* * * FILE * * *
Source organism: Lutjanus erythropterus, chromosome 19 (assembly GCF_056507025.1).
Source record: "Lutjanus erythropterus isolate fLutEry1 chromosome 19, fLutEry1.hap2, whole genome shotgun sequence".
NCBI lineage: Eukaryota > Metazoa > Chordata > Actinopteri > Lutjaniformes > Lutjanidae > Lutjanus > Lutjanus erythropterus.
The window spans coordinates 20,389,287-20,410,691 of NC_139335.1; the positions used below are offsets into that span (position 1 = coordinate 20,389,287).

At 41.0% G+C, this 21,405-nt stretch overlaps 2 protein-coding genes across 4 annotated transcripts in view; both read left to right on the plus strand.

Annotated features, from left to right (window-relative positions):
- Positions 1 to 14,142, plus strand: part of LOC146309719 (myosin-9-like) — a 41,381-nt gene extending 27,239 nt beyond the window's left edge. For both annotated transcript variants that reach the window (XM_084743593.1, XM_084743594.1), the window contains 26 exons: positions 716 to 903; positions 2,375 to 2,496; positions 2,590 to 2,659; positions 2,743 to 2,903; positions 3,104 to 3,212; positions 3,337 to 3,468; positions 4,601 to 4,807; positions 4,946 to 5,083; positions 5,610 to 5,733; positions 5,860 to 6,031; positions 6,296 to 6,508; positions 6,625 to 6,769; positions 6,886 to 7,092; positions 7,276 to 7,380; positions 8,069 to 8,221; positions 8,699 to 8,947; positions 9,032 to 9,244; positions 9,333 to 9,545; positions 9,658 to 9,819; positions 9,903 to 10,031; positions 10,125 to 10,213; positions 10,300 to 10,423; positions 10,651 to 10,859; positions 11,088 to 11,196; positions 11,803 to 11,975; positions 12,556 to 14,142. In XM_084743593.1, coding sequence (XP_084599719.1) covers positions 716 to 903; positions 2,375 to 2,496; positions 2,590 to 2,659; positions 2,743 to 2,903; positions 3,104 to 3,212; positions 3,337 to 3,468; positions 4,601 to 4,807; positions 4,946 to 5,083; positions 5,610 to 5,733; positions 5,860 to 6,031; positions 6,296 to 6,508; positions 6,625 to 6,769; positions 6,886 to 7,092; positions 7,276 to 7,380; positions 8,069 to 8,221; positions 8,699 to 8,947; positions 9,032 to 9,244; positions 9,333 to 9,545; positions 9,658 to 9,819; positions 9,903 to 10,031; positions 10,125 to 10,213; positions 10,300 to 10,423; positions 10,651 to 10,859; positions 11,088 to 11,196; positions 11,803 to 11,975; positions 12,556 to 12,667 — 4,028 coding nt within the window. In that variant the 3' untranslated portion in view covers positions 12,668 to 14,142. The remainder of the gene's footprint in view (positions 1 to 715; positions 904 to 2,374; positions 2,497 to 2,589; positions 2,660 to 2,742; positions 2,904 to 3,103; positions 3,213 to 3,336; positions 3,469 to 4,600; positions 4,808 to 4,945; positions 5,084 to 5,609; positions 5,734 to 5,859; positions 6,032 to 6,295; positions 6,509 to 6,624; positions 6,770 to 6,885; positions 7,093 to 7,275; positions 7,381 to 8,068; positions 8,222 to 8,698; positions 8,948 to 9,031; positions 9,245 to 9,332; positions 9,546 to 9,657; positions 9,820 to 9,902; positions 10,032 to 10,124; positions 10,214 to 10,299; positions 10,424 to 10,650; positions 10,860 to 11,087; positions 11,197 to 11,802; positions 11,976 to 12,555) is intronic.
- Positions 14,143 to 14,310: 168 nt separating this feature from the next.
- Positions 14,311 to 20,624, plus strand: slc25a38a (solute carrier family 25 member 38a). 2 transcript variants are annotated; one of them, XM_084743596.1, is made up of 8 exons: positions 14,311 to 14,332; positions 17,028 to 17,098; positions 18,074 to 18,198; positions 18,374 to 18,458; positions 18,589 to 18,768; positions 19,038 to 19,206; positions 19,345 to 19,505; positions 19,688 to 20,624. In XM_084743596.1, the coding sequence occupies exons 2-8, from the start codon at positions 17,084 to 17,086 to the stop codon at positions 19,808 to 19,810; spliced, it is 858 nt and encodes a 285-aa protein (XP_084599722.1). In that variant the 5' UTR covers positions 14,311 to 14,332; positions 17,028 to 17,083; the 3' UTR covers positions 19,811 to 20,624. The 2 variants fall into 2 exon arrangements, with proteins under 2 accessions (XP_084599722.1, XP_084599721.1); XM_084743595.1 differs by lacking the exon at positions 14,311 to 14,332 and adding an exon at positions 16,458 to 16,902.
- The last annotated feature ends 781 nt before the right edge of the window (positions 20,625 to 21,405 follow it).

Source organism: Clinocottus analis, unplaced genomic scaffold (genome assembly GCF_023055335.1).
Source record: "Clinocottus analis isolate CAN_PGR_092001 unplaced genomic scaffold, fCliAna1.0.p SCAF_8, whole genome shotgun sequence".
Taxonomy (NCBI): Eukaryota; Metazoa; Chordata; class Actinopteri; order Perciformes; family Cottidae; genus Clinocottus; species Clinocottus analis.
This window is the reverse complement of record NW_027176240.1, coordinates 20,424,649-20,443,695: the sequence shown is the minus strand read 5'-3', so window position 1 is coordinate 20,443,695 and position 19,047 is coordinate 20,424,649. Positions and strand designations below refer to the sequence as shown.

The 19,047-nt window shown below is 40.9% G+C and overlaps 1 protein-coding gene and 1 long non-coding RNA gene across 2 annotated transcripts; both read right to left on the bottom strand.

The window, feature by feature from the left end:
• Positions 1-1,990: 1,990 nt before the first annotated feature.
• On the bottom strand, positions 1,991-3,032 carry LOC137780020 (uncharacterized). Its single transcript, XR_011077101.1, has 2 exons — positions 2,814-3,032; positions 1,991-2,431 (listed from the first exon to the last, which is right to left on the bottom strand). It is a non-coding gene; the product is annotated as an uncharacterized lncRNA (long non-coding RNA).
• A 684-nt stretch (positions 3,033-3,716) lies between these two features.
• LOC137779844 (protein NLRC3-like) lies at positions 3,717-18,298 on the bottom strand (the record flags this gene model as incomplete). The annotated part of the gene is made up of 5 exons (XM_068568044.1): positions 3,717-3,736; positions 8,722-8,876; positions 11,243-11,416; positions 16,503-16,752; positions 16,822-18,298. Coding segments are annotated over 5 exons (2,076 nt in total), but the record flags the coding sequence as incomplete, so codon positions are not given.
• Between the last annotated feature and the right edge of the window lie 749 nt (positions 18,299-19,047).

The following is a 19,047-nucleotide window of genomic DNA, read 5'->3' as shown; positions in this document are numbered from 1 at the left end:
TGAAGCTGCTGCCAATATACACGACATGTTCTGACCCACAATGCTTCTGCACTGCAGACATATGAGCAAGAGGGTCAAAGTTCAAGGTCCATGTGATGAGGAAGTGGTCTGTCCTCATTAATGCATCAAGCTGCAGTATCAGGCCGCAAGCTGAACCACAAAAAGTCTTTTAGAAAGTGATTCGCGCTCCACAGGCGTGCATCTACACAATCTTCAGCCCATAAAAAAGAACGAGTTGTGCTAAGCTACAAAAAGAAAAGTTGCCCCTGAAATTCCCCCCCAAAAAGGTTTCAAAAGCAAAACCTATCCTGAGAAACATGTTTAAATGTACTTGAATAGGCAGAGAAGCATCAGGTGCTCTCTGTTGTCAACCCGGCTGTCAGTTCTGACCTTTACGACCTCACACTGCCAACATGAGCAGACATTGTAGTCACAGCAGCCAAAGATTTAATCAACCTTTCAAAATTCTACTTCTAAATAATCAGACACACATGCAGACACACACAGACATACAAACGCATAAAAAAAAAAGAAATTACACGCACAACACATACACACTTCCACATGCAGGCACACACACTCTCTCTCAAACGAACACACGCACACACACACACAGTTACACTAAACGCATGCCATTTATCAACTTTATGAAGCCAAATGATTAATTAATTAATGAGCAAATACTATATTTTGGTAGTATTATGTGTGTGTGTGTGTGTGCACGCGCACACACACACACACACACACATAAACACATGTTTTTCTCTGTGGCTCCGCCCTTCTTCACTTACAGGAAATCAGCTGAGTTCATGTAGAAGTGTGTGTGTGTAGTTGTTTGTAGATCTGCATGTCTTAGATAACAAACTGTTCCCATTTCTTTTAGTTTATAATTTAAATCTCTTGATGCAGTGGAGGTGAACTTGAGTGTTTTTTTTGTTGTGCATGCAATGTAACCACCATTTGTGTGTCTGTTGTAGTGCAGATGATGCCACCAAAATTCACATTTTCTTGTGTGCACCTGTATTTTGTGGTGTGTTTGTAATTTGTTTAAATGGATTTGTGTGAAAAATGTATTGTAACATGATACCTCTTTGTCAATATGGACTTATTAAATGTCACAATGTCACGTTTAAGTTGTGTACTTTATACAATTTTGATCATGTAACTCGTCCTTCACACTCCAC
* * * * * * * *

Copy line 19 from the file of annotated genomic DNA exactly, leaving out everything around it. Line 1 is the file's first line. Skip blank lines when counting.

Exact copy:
• A 684-nt stretch (positions 3,033-3,716) lies between these two features.